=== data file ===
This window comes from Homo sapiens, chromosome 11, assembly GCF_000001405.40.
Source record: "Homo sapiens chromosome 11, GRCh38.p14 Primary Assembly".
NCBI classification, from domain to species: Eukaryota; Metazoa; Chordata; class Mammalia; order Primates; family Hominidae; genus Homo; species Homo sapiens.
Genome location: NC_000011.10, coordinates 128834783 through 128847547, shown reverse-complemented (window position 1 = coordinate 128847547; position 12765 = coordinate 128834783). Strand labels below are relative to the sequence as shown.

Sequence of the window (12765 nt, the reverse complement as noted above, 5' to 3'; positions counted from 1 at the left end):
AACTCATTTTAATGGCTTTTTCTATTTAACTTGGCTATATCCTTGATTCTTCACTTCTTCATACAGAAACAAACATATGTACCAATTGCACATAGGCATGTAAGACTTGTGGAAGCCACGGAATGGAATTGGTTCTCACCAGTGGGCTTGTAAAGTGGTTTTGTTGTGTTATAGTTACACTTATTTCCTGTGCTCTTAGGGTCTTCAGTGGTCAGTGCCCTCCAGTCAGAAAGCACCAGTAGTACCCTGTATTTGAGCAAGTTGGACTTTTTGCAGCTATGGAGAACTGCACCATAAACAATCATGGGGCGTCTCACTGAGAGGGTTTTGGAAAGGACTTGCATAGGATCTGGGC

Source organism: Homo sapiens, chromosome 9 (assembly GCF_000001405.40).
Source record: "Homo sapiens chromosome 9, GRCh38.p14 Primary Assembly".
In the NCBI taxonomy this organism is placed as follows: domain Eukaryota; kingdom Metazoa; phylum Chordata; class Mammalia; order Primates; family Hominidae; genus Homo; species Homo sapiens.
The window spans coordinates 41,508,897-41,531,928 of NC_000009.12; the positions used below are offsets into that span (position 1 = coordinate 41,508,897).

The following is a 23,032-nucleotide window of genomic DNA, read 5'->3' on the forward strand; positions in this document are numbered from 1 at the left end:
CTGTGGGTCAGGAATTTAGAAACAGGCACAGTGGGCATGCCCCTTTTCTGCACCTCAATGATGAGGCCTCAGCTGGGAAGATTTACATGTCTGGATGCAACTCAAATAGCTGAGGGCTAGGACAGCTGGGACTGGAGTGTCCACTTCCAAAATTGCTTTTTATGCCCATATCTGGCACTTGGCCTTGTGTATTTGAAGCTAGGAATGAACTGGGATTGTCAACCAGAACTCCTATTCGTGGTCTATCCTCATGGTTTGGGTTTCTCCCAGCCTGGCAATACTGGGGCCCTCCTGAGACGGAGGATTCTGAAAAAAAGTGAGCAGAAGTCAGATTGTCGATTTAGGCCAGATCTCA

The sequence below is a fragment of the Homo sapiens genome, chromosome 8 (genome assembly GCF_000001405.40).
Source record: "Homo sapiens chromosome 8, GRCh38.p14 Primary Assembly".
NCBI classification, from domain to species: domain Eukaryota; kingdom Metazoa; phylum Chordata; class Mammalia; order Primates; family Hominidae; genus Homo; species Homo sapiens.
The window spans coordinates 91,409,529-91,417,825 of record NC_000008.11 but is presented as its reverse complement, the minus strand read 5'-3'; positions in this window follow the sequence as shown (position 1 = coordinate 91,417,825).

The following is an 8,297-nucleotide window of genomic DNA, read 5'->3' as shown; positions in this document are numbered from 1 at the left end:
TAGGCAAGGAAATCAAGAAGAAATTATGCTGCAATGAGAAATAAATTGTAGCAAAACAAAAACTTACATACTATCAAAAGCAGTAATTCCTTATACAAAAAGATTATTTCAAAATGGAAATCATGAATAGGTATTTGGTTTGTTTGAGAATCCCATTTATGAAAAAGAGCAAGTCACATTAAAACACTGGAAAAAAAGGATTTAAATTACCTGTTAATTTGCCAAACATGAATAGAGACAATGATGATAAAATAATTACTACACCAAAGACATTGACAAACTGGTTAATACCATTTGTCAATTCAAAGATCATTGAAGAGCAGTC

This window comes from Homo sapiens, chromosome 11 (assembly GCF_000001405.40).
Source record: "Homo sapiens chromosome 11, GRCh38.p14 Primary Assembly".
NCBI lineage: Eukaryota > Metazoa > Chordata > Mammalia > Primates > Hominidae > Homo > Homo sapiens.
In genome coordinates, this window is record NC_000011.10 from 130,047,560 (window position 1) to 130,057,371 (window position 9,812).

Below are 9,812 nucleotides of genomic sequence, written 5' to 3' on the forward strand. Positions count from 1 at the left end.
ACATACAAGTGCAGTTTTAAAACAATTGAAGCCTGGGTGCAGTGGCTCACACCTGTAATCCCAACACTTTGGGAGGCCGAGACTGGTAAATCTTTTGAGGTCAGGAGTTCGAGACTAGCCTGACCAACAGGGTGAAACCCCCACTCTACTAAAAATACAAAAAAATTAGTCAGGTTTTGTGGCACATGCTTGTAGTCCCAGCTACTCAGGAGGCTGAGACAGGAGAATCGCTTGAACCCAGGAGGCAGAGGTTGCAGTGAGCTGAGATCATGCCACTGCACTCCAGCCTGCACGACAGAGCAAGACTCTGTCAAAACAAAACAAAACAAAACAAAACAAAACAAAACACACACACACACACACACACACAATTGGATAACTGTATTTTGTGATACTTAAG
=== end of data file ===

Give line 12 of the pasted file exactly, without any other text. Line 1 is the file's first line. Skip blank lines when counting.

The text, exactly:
CTGTGGGTCAGGAATTTAGAAACAGGCACAGTGGGCATGCCCCTTTTCTGCACCTCAATGATGAGGCCTCAGCTGGGAAGATTTACATGTCTGGATGCAACTCAAATAGCTGAGGGCTAGGACAGCTGGGACTGGAGTGTCCACTTCCAAAATTGCTTTTTATGCCCATATCTGGCACTTGGCCTTGTGTATTTGAAGCTAGGAATGAACTGGGATTGTCAACCAGAACTCCTATTCGTGGTCTATCCTCATGGTTTGGGTTTCTCCCAGCCTGGCAATACTGGGGCCCTCCTGAGACGGAGGATTCTGAAAAAAAGTGAGCAGAAGTCAGATTGTCGATTTAGGCCAGATCTCA